Clashes continued Saturday night between Tunisian security forces and protestors in Sidi Bou Zid, a city in the centre of the country.
The government has recognised the legitimacy of the demands made by the public against high unemployment, but rejected the use of violence.
Al Jazeera reported that the clashes persisted overnight between security and the residents of Al-Reqab and Al-Maknassy as riots hit the ninth day.
A campaign of night raids by security forces in a number of neighbourhoods is the backdrop to continued riots.
Clashes erupted 17 December in the town of Sidi Bou Zid after a man committed suicide in a protest over unemployment. Five days later, on 22 December, another young man climbed up an electricity pylon and electrocuted himself, saying he was fed up with being unemployed.
As of time of writing, the riots have spread to other areas, including the capital city Tunis, in which hundreds of Tunisian citizens demonstrated against high unemployment and to show solidarity with the citizens of Sidi Bou Zid.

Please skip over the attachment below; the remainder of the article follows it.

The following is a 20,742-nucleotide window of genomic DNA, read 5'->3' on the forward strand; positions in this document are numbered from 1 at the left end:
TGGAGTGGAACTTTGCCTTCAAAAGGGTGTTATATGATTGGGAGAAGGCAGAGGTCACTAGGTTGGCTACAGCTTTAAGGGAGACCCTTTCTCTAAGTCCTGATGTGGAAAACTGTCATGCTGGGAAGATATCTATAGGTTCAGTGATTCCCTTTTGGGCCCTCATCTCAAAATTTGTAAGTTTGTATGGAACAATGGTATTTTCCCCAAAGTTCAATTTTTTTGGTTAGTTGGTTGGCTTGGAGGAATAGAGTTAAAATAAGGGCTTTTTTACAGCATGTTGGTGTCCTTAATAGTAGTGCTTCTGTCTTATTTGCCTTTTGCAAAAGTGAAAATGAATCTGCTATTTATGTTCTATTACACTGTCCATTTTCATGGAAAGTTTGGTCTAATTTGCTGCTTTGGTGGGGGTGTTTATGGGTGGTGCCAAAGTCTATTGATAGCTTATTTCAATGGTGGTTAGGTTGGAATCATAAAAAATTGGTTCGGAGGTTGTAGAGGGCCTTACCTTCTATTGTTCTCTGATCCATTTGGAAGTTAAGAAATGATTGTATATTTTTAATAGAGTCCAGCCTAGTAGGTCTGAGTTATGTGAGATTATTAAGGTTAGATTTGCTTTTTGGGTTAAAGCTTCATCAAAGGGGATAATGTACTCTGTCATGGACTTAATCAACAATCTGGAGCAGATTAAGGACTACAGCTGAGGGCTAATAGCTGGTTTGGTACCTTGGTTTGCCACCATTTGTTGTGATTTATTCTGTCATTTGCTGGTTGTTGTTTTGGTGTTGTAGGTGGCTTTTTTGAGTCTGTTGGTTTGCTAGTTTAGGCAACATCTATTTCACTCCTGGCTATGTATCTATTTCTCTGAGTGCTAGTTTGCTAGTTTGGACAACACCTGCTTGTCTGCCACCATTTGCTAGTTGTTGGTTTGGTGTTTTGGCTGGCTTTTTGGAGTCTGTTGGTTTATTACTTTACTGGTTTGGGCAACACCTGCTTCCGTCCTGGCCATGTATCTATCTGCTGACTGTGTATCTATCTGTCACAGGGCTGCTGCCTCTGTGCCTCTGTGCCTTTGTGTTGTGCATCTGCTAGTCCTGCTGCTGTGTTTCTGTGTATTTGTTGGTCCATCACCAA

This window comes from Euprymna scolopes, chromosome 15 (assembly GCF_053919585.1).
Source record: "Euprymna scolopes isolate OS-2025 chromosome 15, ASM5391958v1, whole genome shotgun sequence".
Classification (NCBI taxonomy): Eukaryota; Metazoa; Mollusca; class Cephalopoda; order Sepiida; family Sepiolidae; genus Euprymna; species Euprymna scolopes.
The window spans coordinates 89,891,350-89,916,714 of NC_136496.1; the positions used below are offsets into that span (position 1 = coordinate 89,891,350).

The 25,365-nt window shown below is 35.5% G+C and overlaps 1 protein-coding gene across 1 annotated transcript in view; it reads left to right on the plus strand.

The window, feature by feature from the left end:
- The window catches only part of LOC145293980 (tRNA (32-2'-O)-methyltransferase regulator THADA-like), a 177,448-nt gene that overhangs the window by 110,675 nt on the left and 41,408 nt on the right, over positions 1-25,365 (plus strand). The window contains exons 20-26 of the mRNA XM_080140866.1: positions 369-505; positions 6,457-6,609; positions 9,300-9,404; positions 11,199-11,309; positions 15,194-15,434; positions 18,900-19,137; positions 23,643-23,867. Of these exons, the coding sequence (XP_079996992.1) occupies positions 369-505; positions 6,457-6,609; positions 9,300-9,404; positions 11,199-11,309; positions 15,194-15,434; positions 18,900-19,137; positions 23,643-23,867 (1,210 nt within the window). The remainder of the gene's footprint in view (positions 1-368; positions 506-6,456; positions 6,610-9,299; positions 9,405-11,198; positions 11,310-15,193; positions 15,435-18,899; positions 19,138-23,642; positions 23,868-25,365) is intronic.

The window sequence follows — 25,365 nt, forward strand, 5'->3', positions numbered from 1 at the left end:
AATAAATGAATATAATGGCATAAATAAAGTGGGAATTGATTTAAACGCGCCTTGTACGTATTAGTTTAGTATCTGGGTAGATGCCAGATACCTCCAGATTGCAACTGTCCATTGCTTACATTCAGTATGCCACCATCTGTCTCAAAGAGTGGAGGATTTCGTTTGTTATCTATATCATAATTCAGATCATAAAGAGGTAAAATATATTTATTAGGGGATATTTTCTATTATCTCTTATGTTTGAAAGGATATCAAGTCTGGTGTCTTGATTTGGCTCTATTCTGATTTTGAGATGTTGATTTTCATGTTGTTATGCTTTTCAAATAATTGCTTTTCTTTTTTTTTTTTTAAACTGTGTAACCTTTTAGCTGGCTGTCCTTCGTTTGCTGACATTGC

Protesters, around 500 people, included syndicate members, human rights activists, students and bloggers and raised slogans like "No to tyranny," "Freedom and national dignity," and others related to high prices and employment problems.
Security forces brutally attacked protesters to disperse from outside the Tunisian General Labour Union's HQ.
Several organizations, opposition parties, and activists have formed a coalition in solidarity with the residents of Sidi Bou Zid.
Scenes of riots are new in Tunisia, which has been run for 23 years by Western-aligned President Zine Al-Abidine Ben Ali.